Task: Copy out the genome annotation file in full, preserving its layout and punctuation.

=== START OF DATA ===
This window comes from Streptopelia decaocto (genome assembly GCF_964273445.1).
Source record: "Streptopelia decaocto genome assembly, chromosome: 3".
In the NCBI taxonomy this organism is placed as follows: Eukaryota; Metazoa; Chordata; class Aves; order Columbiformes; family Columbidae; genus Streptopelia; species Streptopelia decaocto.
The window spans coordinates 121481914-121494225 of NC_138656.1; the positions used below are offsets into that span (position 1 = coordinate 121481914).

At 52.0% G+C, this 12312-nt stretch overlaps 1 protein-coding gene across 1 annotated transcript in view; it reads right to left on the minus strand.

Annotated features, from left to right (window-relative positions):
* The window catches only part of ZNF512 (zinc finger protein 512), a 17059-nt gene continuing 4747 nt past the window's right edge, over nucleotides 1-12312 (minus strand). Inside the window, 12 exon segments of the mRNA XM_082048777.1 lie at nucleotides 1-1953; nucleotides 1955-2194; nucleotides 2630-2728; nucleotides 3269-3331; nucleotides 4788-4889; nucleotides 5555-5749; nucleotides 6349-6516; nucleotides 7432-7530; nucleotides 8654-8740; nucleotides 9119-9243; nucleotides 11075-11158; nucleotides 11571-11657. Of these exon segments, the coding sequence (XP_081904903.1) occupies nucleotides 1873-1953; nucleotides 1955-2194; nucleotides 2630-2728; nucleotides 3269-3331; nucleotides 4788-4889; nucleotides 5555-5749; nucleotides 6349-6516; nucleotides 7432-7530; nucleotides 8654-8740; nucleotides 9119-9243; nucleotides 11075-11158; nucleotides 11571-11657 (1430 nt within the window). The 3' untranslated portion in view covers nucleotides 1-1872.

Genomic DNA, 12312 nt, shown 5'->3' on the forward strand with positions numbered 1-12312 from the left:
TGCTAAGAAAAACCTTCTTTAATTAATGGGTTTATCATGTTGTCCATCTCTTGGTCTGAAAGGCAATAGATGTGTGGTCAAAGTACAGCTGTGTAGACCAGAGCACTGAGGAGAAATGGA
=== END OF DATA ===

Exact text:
This window comes from Streptopelia decaocto (genome assembly GCF_964273445.1).
Source record: "Streptopelia decaocto genome assembly, chromosome: 3".
In the NCBI taxonomy this organism is placed as follows: Eukaryota; Metazoa; Chordata; class Aves; order Columbiformes; family Columbidae; genus Streptopelia; species Streptopelia decaocto.
The window spans coordinates 121481914-121494225 of NC_138656.1; the positions used below are offsets into that span (position 1 = coordinate 121481914).

At 52.0% G+C, this 12312-nt stretch overlaps 1 protein-coding gene across 1 annotated transcript in view; it reads right to left on the minus strand.

Annotated features, from left to right (window-relative positions):
* The window catches only part of ZNF512 (zinc finger protein 512), a 17059-nt gene continuing 4747 nt past the window's right edge, over nucleotides 1-12312 (minus strand). Inside the window, 12 exon segments of the mRNA XM_082048777.1 lie at nucleotides 1-1953; nucleotides 1955-2194; nucleotides 2630-2728; nucleotides 3269-3331; nucleotides 4788-4889; nucleotides 5555-5749; nucleotides 6349-6516; nucleotides 7432-7530; nucleotides 8654-8740; nucleotides 9119-9243; nucleotides 11075-11158; nucleotides 11571-11657. Of these exon segments, the coding sequence (XP_081904903.1) occupies nucleotides 1873-1953; nucleotides 1955-2194; nucleotides 2630-2728; nucleotides 3269-3331; nucleotides 4788-4889; nucleotides 5555-5749; nucleotides 6349-6516; nucleotides 7432-7530; nucleotides 8654-8740; nucleotides 9119-9243; nucleotides 11075-11158; nucleotides 11571-11657 (1430 nt within the window). The 3' untranslated portion in view covers nucleotides 1-1872.

Genomic DNA, 12312 nt, shown 5'->3' on the forward strand with positions numbered 1-12312 from the left:
TGCTAAGAAAAACCTTCTTTAATTAATGGGTTTATCATGTTGTCCATCTCTTGGTCTGAAAGGCAATAGATGTGTGGTCAAAGTACAGCTGTGTAGACCAGAGCACTGAGGAGAAATGGA